Ultracompressible, High Rate Supercapacitors from Graphene-Coated Carbon Nanotube Aerogels

Tuesday, 26 May 2015: 11:20
Lake Huron (Hilton Chicago)
E. Wilson and M. F. Islam (Carnegie Mellon University)
The advent of flexible and wearable electronics has led to significant investigation into electrochemical energy sources, in particular electrochemical capacitors (ECs), which can be reversibly deformed without significant loss of performance. There exists a wide array of electrode materials and designs for ECs that are capable of withstanding bending or stretching loads, however very few structures are capable of withstanding significant compressions without loss of properties or plastic deformation. Most successful designs incorporate pseudocapacitive materials like conducting polymers or metal oxides for structural stability, increasing energy but potentially hurting lifetime and capacitance stability of the cells. This work seeks to solve this problem by utilizing an ultracompressible graphene-coated carbon nanotube aerogel as an electrode that possesses a high capacitance and mechanically robust structure without the need for pseudocapacitive materials.

We have previously demonstrated the synthesis of an ultracompressible, superelastic aerogel by coating the struts and nodes of a single-walled carbon nanotube network1 with one- to few-layer graphene.These aerogels are capable of withstanding significant (>90%) compressive strain without plastic deformation over many cycles. In addition, they have a highly porous and conductive structure with very large specific surface area, properties which are ideal for supercapacitor applications.

In this talk, I will present fabrication and structural characterization of graphene-coated carbon nanotube aerogels, in addition to their electrochemical performance. The electrodes displayed near-ideal capacitive performance under high-rate operation with no loss of capacitance at 90% compression in both aqueous and room-temperature ionic liquid (RTIL) electrolytes. The transport properties of ions through the electrodes were unaffected by large compressive strains, allowing high-rate operation of cells with both uncompressed and compressed electrodes. Electrochemical impedance spectroscopy investigations confirm that the performance of the supercapacitor electrodes was largely strain-invariant. This performance, in cells with both uncompressed and compressed electrodes, was stable over hundreds of cycles. Moreover, the compression was exploited to construct cells with high volumetric capacitance of ~5 to 18 F/cm3 in aqueous and RTIL electrolytes respectively, nearly 50 times greater than comparable supercapacitor electrodes, while still allowing for rapid charging and discharging of the cells. This work was funded by the National Science Foundation through grants CBET-1335417 and DGE-0966227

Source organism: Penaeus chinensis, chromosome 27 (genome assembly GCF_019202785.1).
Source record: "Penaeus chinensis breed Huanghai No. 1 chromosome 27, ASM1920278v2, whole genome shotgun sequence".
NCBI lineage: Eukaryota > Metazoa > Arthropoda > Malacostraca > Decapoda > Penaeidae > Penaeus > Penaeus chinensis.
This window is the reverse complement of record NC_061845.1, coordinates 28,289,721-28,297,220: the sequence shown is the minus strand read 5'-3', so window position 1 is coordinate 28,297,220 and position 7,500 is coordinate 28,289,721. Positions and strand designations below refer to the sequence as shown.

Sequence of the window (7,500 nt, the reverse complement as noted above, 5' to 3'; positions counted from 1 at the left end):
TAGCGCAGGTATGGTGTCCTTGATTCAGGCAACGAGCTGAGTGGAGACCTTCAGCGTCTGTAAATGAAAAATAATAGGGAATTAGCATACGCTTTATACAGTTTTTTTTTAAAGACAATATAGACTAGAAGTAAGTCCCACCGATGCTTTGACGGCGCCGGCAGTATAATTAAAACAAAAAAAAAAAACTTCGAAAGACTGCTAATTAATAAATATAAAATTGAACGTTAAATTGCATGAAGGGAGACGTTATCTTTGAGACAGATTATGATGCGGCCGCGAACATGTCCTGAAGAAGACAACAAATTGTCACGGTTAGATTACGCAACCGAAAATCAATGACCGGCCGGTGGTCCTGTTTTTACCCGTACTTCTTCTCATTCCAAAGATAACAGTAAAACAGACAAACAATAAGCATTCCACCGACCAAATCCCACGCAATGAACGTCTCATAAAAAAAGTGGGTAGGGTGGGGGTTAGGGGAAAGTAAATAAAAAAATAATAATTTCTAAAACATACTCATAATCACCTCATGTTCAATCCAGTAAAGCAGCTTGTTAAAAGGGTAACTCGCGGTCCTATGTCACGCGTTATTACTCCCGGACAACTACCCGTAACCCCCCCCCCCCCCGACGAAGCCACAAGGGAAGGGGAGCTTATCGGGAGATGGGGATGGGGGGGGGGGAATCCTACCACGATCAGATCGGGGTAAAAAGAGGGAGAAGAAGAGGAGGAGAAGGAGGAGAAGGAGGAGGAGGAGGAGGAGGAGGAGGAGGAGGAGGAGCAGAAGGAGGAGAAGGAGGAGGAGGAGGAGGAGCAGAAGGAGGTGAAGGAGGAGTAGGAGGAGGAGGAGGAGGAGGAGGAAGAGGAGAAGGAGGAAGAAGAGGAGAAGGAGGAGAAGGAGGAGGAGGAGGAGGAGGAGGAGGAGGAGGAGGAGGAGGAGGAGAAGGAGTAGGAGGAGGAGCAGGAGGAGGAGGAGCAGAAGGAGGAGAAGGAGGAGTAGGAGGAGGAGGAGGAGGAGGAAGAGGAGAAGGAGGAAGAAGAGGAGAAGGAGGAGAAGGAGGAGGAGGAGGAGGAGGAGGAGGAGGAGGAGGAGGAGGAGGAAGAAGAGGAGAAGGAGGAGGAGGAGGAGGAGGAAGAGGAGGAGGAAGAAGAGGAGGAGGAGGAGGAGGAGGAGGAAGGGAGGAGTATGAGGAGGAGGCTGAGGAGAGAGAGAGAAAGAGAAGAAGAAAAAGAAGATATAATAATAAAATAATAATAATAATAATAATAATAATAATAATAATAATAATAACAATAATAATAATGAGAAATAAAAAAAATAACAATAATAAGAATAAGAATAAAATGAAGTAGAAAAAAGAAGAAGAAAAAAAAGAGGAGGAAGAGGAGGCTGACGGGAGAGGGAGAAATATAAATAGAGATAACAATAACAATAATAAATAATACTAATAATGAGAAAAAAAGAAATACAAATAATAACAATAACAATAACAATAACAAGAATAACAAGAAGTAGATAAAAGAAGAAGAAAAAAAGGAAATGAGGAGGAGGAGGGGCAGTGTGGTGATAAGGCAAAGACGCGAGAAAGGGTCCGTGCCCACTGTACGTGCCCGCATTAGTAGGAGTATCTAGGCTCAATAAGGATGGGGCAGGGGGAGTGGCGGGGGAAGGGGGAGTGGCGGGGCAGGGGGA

1. K. H. Kim, Y. Oh and M. F. Islam, Advanced Functional Materials, 23, 377–383 (2012).

2. K. H. Kim, Y. Oh and M. F. Islam, Nature Nanotechnology, 7, 562–566 (2012).